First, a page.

By Bart Eskind
My family and I moved into the city of Buffalo this past August from Kingsport, Tennessee. Since moving here we’ve had a great time getting involved with the local culture, visiting museums, watching the Buffalo Bills and Sabres with our new friends, and eating pizza and wings. The reason we moved to Buffalo is to start a new church and be a part of the resurgence of this great American city.
Another reason we came to Buffalo was for me to transfer to the New York Army National Guard where I serve as a Chaplain to 27th Brigade Special Troops Battalion at the armory on Connecticut Street. While talking with a few of the soldiers in my new unit, they started telling me about the neighborhood and how it was being revitalized. What I did not really know before we moved here was how many refugees lived in the city. According to some news reports close to 500 refugees a year resettle to Buffalo from other communities.
After hearing about the refugee population on the West Side, I decided to try to get involved finding a local not-for-profit to volunteer with. When my wife and I began our marriage we spent the first year in China teaching ESL and forming lifetime relationships with many friends there. I speak Spanish and worked in Santa Cruz, Bolivia for a short time. My wife also has a degree in Spanish taught it in a middle school in Louisiana. I wanted to look for an agency that works with refugees directly to help them start their new lives here in the West Side of the city.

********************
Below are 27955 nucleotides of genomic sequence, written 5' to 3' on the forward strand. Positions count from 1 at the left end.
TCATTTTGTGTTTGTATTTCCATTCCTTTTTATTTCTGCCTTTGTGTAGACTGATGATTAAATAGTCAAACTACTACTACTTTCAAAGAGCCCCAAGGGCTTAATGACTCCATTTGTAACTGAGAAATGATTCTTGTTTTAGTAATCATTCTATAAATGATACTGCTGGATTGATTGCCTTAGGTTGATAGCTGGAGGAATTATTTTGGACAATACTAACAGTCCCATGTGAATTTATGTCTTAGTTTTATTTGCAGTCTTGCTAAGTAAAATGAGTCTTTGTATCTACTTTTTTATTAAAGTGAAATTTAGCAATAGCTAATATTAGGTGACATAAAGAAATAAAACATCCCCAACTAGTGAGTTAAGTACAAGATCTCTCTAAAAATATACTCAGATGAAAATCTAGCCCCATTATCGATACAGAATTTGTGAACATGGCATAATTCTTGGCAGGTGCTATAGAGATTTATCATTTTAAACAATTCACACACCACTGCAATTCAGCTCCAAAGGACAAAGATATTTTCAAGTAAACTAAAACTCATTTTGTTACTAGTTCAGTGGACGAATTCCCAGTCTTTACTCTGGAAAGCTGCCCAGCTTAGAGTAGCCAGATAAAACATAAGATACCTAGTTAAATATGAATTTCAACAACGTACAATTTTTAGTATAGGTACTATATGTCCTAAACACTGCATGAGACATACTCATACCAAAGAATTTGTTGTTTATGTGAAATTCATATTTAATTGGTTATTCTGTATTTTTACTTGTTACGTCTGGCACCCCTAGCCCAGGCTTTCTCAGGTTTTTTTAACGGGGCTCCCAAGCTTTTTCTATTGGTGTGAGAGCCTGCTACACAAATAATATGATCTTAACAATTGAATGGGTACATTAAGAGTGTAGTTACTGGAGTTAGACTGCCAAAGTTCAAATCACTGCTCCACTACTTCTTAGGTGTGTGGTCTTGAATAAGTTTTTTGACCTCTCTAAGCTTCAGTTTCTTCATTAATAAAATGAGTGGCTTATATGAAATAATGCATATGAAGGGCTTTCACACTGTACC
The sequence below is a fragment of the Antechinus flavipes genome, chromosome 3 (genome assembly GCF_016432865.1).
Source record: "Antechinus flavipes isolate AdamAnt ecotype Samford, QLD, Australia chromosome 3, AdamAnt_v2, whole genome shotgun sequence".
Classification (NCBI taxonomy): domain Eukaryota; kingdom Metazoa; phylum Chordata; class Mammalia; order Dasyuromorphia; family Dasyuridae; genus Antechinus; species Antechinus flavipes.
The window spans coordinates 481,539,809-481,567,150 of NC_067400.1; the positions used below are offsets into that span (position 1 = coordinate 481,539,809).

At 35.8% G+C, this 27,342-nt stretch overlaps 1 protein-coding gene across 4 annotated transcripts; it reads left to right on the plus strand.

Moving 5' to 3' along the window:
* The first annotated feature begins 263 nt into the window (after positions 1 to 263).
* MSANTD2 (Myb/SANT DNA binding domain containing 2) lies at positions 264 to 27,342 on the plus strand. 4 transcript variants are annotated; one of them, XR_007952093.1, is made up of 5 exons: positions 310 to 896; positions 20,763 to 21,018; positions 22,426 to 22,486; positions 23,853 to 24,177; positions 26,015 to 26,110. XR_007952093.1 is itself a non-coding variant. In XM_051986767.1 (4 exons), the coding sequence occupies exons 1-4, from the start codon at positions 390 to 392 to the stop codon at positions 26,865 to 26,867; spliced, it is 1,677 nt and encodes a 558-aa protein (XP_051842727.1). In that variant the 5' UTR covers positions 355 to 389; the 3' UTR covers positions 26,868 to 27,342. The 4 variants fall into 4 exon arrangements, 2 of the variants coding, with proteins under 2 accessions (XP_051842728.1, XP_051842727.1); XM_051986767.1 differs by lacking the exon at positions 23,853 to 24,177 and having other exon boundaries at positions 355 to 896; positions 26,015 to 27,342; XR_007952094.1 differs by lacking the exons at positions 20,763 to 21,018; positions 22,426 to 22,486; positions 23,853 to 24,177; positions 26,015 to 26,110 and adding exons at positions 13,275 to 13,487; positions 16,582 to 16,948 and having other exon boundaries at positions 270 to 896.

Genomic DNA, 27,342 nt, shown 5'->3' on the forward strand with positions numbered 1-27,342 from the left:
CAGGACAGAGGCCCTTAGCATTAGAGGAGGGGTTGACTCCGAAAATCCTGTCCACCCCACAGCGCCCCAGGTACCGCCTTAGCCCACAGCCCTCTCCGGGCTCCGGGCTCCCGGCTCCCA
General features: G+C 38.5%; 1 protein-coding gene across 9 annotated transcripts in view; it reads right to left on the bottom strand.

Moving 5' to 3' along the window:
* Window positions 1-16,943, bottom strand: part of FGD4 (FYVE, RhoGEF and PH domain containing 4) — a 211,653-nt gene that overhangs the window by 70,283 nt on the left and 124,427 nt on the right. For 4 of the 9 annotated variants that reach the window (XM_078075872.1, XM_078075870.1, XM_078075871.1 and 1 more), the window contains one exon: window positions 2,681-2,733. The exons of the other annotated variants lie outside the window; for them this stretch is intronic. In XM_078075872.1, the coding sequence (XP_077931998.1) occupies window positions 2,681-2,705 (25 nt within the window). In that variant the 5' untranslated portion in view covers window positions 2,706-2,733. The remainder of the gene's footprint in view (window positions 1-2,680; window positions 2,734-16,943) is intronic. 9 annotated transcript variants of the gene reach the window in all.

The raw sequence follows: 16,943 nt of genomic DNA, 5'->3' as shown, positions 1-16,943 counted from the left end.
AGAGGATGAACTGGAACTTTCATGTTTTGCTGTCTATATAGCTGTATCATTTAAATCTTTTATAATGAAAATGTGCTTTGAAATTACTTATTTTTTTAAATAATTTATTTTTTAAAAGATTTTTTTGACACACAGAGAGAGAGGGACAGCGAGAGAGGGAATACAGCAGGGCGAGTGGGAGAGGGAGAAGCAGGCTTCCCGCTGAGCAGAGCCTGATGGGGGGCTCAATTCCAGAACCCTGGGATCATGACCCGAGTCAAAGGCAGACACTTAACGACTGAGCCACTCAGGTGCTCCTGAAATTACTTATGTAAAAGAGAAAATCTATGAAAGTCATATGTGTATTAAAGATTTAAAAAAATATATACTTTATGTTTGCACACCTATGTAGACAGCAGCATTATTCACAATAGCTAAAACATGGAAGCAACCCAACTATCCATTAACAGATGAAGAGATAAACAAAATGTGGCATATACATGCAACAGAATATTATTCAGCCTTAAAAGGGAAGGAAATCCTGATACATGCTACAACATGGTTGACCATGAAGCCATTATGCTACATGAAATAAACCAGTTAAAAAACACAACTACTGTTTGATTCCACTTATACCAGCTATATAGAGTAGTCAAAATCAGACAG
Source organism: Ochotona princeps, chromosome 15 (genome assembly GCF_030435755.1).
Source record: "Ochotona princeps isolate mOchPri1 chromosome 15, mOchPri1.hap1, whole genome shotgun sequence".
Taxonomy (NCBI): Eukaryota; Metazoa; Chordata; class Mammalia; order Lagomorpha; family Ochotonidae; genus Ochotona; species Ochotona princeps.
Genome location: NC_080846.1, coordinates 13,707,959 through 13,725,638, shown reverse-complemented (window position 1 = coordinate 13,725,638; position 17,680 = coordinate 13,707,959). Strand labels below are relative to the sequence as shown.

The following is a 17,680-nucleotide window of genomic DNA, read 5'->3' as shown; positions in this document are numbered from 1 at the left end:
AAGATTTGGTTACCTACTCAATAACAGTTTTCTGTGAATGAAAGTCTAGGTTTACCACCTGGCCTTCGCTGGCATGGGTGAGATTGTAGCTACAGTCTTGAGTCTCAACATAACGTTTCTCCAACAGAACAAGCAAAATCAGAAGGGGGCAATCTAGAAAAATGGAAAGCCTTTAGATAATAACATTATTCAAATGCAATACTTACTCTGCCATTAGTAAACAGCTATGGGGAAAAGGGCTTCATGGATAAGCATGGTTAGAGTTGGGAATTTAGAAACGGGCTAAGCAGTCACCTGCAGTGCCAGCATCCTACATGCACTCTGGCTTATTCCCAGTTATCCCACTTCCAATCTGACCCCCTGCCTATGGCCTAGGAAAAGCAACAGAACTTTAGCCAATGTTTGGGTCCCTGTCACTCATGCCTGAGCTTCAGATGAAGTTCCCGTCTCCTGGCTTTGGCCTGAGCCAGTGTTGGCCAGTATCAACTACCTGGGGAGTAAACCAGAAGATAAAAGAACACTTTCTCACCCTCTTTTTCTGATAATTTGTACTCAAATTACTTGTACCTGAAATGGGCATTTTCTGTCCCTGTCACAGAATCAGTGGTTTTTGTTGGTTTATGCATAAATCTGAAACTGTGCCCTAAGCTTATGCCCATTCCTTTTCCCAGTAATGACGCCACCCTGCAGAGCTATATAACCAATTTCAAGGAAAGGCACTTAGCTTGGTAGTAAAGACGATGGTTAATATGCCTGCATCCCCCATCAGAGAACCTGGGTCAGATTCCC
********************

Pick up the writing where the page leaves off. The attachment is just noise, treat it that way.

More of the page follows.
The first organization I visited with was Westminster Economic Development Initiative (WEDI) Buffalo. WEDI’s mission “is to empower economically-disadvantaged people who live and/or work in Buffalo’s West Side community.” Volunteering at WEDI has been a great fit for my international and business background. Many of the people I have talked to come from many different countries, backgrounds, religions, and economic statuses. One of the benefits to volunteering with WEDI has been some of the relationships that I have been able to establish with people that have extraordinary stories of survival and now of a hope they have in starting a new business.